How did Redstack's scan-to-BIM services and point cloud rendering help Asytec with their design work at Westfield Tea Tree Plaza in South Australia?
The move towards building information modelling (BIM) may be slower in Australia than other parts of the world, but a few pioneers are pushing ahead. One notable example is South Australia's Asytec, which recently used Redstack's 3D scanning services for a project at Westfield Tea Tree Plaza in Modbury.
We spoke with Brad Nancarrow, managing director at Asytec, to learn more about the Tea Tree Plaza project and his experience with Redstack's 3D scanning services.
Asytec and Tea Tree Plaza project
Over the last 20 years, Asytec - short for Assembly Technologies - have been Automation Specialists. They consult, design, build and maintain special purpose machines and robotics to solve manufacturing challenges. They offer full automation solutions, supplying turn-key solutions with innovative designs and quality workmanship. While Asytec have focused on the manufacturing industry for many years, their design and engineering capabilities are also valuable in the building and construction industry as you will see on this Tea Tree Plaza project.
Asytec was brought on to the project by the builder, Knox Construction, for design work on structures supporting the voids - large openings in the concrete slabs between the two storeys in the shopping centre. While Knox wanted to replace all the balustrades and supports around the voids, Asytec completed the designs for affixing the balustrades and handrails to the concrete around the voids. Once Asytec completed the plans, they were passed off to another subcontractor, RJ's Welding, for fabrication and installation.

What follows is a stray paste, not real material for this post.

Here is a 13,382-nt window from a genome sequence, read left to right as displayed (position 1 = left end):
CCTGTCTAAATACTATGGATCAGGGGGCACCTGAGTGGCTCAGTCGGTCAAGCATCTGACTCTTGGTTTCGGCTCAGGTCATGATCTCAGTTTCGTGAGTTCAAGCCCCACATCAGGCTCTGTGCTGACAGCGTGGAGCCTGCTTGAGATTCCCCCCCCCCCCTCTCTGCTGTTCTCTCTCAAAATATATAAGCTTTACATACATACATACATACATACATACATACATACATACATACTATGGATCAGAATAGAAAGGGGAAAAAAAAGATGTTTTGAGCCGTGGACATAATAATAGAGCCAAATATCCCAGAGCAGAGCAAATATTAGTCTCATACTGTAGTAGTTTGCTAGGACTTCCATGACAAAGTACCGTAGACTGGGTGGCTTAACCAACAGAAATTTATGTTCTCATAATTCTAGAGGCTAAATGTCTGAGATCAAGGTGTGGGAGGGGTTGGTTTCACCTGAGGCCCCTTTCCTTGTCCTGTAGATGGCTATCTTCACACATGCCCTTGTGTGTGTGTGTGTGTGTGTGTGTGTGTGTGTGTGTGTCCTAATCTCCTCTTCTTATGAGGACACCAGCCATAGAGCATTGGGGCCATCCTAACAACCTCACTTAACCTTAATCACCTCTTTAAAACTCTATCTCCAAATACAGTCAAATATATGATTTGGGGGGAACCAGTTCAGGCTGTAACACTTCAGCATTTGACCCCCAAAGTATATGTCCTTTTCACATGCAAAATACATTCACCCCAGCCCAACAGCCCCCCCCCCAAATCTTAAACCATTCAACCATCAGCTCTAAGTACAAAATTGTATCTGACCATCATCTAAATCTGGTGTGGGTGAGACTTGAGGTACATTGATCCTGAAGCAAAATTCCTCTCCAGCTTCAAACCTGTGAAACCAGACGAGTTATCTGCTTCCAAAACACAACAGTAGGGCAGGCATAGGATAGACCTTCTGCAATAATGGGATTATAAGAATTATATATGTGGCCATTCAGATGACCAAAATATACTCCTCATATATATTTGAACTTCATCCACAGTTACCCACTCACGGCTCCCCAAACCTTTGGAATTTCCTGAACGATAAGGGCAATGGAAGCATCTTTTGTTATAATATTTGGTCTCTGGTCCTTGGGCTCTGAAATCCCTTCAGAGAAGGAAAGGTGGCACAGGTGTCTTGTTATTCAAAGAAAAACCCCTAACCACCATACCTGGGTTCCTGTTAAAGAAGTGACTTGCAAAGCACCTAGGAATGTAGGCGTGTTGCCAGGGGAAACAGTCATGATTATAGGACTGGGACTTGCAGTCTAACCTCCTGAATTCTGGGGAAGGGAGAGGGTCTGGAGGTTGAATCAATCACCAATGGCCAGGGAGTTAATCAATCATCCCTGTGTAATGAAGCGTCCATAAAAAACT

Benefits of 3D laser scanning
In order to complete the design work, Asytec needed accurate plans of the existing structures. The slow way of getting this done would be with hand laser measuring devices, cross referencing everything against reports from a structural engineer and the architectural drawings to see if there were any discrepancies between the existing build and the original site plans.
Instead, Asytec opted for the modern and efficient method - using Redstack's laser scanning services to generate a point cloud model of the work site. "We had to have a very fast turnaround; that's why the point cloud needed to be done," Brad Nancarrow explained.
Generating a point cloud through laser scanning turned out to be a major time saver. Brad went into Tea Tree Plaza after trading hours one night with Redstack's 3D scanning specialist and finished all the necessary scans in about five hours. After just a few days of processing, Redstack sent back the required point cloud models.
The Redstack experience
With the point cloud files, the team at Asytec were able to create the designs for Westfield Tea Tree Plaza much faster, more cost-efficiently and with less disruption for the client. The job was made even easier thanks to some customisation from Redstack.
A laser scan generates a point cloud of the entire work site, but Brad and his team only needed certain areas around the voids. Redstack were able to supply trimmed the point cloud files to suite Brad's requirements. This level of support is in keeping with Brad's other experiences with Redstack.
"I've been dealing with Redstack for over 20 years, a long time. The support and everything else is good, so we've stayed with them," he said.
Brad noted that, in the future, he will likely use 3D laser scanning again as the service saved time and money. The one thing he would do differently is opt for a photorealistic rendering instead of the point cloud though.
"From a visual point of view, you're just constantly looking at points. The photorealistic rendering is more of a visual thing to aid you with the design. You can physically see the face a lot clearer," he said.
"It costs a bit more, but I'd say it's worth the money from a designers point of view. When the project came together, the investment in laser scanning paid off. It went very well. The feedback I got from RJ's was that the voids went together millimetre perfect," Brad said.